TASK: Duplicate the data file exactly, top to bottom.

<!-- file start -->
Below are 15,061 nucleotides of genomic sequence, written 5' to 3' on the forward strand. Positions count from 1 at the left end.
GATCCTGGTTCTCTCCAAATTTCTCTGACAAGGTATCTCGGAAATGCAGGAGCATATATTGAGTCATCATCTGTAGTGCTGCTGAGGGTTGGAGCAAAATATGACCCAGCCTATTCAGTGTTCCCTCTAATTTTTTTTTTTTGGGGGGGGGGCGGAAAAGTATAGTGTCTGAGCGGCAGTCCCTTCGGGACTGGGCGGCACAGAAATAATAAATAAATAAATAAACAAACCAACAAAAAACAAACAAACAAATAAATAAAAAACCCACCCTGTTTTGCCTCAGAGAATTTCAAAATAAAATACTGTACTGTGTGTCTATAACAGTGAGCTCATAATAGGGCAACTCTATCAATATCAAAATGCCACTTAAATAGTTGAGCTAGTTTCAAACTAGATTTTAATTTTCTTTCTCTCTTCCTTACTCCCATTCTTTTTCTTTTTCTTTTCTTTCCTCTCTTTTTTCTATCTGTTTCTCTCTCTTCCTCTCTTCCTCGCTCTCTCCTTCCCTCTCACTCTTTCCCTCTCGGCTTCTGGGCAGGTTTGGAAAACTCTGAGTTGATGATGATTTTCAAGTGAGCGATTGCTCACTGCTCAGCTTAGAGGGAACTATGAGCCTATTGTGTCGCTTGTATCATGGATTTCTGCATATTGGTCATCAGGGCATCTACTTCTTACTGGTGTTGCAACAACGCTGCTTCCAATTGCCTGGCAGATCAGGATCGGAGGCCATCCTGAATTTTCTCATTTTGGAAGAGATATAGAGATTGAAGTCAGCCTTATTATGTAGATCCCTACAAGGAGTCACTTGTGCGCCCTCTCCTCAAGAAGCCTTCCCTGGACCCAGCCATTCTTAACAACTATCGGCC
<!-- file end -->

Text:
Below are 15,061 nucleotides of genomic sequence, written 5' to 3' on the forward strand. Positions count from 1 at the left end.
GATCCTGGTTCTCTCCAAATTTCTCTGACAAGGTATCTCGGAAATGCAGGAGCATATATTGAGTCATCATCTGTAGTGCTGCTGAGGGTTGGAGCAAAATATGACCCAGCCTATTCAGTGTTCCCTCTAATTTTTTTTTTTTGGGGGGGGGGCGGAAAAGTATAGTGTCTGAGCGGCAGTCCCTTCGGGACTGGGCGGCACAGAAATAATAAATAAATAAATAAACAAACCAACAAAAAACAAACAAACAAATAAATAAAAAACCCACCCTGTTTTGCCTCAGAGAATTTCAAAATAAAATACTGTACTGTGTGTCTATAACAGTGAGCTCATAATAGGGCAACTCTATCAATATCAAAATGCCACTTAAATAGTTGAGCTAGTTTCAAACTAGATTTTAATTTTCTTTCTCTCTTCCTTACTCCCATTCTTTTTCTTTTTCTTTTCTTTCCTCTCTTTTTTCTATCTGTTTCTCTCTCTTCCTCTCTTCCTCGCTCTCTCCTTCCCTCTCACTCTTTCCCTCTCGGCTTCTGGGCAGGTTTGGAAAACTCTGAGTTGATGATGATTTTCAAGTGAGCGATTGCTCACTGCTCAGCTTAGAGGGAACTATGAGCCTATTGTGTCGCTTGTATCATGGATTTCTGCATATTGGTCATCAGGGCATCTACTTCTTACTGGTGTTGCAACAACGCTGCTTCCAATTGCCTGGCAGATCAGGATCGGAGGCCATCCTGAATTTTCTCATTTTGGAAGAGATATAGAGATTGAAGTCAGCCTTATTATGTAGATCCCTACAAGGAGTCACTTGTGCGCCCTCTCCTCAAGAAGCCTTCCCTGGACCCAGCCATTCTTAACAACTATCGGCC